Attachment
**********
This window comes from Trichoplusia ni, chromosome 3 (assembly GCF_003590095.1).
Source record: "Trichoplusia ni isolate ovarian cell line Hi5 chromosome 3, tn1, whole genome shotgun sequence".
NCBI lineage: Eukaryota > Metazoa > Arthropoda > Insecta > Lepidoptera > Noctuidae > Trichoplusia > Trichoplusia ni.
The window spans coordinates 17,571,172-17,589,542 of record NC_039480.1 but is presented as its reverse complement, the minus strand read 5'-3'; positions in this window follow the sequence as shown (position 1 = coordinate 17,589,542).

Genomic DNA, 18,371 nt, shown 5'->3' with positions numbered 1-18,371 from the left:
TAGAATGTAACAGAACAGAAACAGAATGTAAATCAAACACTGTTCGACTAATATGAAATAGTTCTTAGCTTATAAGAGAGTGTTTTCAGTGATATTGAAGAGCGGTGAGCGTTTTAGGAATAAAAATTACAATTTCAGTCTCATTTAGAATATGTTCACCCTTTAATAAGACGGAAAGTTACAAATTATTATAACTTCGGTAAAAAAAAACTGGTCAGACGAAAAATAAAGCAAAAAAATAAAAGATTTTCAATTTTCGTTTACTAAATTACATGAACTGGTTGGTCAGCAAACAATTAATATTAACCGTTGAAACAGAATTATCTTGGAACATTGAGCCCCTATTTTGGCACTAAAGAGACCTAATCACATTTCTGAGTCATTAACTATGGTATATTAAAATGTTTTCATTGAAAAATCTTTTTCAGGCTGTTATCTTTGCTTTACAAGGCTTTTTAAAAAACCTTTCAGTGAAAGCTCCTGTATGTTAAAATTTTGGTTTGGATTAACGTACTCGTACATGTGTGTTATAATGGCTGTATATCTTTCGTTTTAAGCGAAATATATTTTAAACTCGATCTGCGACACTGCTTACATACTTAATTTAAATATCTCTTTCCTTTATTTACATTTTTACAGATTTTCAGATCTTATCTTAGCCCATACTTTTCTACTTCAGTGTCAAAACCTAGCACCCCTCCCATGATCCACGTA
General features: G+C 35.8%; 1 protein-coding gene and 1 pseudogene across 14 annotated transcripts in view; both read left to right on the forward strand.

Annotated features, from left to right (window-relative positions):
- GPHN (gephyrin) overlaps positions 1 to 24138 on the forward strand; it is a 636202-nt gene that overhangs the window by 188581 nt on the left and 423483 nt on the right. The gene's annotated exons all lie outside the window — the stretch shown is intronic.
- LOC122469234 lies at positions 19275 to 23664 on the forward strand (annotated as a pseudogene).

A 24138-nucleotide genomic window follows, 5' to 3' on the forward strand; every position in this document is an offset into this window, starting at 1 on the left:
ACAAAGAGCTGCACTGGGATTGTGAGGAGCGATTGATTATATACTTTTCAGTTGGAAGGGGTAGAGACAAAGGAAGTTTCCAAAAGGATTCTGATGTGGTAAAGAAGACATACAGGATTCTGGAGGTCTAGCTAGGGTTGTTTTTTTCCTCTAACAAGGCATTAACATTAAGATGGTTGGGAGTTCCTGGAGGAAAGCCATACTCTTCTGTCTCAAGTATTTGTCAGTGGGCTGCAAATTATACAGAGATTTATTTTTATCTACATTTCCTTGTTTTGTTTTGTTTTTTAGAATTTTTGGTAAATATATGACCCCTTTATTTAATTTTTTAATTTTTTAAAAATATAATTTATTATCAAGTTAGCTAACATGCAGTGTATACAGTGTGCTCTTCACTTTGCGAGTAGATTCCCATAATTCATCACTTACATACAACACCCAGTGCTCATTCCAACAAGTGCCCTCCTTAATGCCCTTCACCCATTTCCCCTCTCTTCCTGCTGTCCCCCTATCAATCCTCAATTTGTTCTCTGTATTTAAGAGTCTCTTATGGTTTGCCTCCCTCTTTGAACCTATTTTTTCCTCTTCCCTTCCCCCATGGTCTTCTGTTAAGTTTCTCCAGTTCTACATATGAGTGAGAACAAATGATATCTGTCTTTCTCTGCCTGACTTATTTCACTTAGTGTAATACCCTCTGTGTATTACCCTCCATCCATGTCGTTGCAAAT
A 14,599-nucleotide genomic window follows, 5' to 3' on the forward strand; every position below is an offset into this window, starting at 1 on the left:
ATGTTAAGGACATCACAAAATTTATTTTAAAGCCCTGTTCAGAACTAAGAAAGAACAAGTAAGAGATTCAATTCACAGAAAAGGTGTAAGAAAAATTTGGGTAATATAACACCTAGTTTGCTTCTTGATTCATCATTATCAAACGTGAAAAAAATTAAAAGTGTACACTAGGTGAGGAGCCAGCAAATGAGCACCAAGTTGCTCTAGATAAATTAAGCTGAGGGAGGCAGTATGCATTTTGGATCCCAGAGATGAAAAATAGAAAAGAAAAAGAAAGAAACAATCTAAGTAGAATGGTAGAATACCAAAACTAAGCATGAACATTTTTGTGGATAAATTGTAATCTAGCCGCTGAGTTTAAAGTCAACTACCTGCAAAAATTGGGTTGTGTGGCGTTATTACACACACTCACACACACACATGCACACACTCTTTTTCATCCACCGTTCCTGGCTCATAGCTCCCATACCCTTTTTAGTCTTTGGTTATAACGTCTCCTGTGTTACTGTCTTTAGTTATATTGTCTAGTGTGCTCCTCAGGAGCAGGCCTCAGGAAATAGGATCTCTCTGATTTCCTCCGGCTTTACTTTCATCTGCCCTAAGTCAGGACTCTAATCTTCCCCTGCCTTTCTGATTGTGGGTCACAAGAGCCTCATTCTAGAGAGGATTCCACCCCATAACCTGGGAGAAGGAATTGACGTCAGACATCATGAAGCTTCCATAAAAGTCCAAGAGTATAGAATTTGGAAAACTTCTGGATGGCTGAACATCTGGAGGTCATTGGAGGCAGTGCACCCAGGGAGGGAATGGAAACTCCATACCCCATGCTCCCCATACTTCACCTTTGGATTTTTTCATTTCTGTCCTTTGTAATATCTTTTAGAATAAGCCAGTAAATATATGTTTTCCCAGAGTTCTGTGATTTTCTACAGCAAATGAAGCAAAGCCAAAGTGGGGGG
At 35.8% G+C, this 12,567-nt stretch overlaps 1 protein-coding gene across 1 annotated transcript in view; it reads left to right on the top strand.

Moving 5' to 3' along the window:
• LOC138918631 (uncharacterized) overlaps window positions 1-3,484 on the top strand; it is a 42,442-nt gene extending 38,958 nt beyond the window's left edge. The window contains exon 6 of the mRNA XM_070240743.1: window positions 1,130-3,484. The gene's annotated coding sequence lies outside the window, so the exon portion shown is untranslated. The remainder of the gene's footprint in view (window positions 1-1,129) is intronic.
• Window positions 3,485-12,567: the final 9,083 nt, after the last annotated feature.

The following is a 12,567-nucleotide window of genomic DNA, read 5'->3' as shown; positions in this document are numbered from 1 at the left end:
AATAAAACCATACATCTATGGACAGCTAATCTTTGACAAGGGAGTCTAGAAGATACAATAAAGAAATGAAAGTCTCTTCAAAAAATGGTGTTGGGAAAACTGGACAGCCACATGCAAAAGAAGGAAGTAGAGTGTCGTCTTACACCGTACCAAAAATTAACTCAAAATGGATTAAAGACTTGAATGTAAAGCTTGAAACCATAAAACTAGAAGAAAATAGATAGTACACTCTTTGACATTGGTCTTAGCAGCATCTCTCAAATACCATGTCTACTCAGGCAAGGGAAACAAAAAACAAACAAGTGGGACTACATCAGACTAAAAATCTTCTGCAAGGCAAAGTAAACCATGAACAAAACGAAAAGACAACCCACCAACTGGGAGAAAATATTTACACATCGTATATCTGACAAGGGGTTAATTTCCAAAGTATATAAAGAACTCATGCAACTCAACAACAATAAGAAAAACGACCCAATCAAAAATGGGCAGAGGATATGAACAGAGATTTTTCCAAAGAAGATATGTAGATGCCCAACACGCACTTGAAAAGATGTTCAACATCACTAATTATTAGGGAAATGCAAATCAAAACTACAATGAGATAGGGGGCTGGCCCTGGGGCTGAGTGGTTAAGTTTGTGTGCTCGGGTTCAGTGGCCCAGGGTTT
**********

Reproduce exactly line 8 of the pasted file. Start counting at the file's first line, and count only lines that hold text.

Annotated features, from left to right (window-relative positions):